Tuesday, 21 January 2020


The other weekend, I slunk off on my own to the cinema to see Stanley Nelson's documentary Miles Davis: Birth of the Cool. Some reviews have suggested the film is a little pedestrian with its cradle-to-grave and talking heads approach, but I found it fascinating.

What struck me most of all throughout the film was the contrast between complexity and clarity. We talk about change and the VUCA world today, but when I think what changes culturally, socially and technologically Miles Davis lived through in his (rather-too-short) life, it's quite extraordinary. The quick-cut stock-footage introductions to phases of Davis' life that Nelson uses are tremendously effective in bringing this home.

Parallel to the evolution of the times was the evolution in Miles Davis' music - influences, collaborators, band, styles - from hard bebop to cool jazz to funk fusion, and all the rest.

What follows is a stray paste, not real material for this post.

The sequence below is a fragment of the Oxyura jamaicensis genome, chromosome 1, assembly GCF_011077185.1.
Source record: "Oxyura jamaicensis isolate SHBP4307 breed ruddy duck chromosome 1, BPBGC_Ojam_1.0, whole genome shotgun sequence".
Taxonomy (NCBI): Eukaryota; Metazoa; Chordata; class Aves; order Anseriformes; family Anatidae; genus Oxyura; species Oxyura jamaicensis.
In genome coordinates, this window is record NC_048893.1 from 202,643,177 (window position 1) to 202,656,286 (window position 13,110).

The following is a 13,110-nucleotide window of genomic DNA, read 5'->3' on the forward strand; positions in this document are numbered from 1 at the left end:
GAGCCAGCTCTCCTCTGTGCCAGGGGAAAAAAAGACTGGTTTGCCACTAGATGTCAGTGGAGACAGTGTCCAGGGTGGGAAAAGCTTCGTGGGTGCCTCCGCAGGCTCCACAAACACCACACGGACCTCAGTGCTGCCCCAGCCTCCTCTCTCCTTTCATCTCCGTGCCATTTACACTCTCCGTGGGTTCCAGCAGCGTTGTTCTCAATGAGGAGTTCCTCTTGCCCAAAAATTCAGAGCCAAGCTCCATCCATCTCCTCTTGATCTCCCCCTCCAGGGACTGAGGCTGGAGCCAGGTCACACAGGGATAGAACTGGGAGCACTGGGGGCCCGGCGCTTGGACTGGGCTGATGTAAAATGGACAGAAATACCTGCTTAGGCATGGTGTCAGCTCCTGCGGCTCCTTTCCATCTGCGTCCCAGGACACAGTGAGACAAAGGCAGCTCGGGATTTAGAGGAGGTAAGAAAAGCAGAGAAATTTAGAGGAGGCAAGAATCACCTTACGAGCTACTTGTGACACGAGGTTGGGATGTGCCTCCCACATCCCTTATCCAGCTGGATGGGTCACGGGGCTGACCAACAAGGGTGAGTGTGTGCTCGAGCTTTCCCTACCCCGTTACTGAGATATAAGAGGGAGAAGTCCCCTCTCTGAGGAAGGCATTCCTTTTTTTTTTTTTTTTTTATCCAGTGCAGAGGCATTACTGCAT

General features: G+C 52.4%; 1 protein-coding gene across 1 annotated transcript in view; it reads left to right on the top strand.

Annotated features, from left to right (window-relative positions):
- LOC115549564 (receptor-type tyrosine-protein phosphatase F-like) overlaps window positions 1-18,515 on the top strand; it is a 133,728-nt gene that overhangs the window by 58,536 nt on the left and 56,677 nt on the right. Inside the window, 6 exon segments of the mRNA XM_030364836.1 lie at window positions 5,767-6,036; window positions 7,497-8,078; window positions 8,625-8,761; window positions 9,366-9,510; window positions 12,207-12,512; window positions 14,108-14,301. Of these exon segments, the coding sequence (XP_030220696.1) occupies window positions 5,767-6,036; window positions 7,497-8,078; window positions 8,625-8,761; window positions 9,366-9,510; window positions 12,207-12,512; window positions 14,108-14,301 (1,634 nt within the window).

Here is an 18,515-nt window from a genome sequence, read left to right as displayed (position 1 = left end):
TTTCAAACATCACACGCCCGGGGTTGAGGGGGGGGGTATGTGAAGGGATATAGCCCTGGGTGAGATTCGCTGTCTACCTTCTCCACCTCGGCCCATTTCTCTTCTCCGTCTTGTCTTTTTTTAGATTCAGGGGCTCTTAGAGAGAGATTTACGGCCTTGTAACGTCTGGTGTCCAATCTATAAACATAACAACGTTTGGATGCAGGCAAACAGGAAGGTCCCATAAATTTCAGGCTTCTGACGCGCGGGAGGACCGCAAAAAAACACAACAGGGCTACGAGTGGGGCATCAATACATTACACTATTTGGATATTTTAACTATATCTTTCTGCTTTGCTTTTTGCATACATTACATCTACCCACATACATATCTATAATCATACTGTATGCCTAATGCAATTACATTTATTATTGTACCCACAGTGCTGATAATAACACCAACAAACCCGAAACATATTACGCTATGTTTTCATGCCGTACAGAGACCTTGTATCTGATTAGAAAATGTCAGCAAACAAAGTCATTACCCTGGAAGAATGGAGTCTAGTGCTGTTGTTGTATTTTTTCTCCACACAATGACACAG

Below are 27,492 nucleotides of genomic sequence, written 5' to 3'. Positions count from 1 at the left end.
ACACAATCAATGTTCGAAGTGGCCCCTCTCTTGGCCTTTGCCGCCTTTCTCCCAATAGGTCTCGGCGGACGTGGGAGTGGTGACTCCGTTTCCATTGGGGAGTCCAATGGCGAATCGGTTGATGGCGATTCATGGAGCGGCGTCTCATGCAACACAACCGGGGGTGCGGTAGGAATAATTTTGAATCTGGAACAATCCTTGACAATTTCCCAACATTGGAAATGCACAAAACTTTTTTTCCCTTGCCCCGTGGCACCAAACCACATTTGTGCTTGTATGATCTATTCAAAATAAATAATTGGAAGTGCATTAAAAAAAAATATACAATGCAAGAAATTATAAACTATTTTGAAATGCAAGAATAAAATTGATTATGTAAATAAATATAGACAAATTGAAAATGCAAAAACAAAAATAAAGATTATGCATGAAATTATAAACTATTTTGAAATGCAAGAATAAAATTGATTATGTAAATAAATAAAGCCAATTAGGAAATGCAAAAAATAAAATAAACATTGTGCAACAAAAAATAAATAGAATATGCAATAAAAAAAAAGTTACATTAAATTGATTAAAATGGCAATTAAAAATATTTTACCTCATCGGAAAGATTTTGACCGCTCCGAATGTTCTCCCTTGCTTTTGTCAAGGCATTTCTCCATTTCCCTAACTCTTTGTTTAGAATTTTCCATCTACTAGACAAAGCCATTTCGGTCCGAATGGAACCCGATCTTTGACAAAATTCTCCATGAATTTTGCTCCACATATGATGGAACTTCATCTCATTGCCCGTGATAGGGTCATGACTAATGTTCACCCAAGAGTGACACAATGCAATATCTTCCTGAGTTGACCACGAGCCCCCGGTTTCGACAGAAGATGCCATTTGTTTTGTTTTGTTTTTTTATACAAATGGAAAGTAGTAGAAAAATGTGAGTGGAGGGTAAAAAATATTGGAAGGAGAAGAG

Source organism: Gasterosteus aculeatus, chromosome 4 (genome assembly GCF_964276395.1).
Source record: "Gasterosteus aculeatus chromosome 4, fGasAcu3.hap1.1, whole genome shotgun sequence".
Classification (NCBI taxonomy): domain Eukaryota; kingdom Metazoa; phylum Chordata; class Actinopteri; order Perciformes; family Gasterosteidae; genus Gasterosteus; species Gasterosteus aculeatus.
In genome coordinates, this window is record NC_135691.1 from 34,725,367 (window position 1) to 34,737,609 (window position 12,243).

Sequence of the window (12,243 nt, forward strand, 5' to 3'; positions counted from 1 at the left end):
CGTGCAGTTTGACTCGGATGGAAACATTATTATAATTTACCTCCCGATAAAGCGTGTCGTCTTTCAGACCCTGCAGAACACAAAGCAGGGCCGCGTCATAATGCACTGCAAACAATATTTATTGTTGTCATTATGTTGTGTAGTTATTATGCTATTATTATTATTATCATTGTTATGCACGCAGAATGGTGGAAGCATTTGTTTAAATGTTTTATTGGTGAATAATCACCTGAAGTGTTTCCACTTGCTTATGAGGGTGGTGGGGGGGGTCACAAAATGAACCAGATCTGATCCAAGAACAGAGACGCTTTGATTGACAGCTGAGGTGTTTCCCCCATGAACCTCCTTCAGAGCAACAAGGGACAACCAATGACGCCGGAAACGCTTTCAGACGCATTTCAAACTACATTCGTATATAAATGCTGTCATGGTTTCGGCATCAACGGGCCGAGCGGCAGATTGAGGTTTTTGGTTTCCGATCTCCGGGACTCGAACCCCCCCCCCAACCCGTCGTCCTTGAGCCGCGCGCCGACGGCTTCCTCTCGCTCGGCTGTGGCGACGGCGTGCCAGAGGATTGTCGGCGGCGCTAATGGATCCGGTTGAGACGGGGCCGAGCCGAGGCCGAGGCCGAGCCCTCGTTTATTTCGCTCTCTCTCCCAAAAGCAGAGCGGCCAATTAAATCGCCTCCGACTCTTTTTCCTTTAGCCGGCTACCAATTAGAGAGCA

And super-imposed on all of this is the complexity of the man himself. He was complicated: a genius artistically, cool, proud and brave, but also arrogant, violent and jealous, anti-social and drawn into the self-destructiveness of drugs and alcohol.

I came out of the cinema with all that complexity swimming around in my mind, but above it, a sound. An unmistakeable, clear, non-vibrato, melodic trumpet singing "simple, pretty notes" (just 12 of them).

What's this got to do with brands? To me, it's yet another demonstration that brands are not "like people." Who in their right mind would attempt or even want to hang a personality like that of Miles Davis onto a brand?

But yet, who wouldn't want a voice as clear and distinctive as that of Miles Davis' trumpet for their brand? Forget the complex personalities and archetypes and character profiles: to make your brand distinctive, nail the voice and be true to it, whether you're playing funky stuff or lonely ballads.

My favourite example of a clear brand voice at the moment? Burger King.

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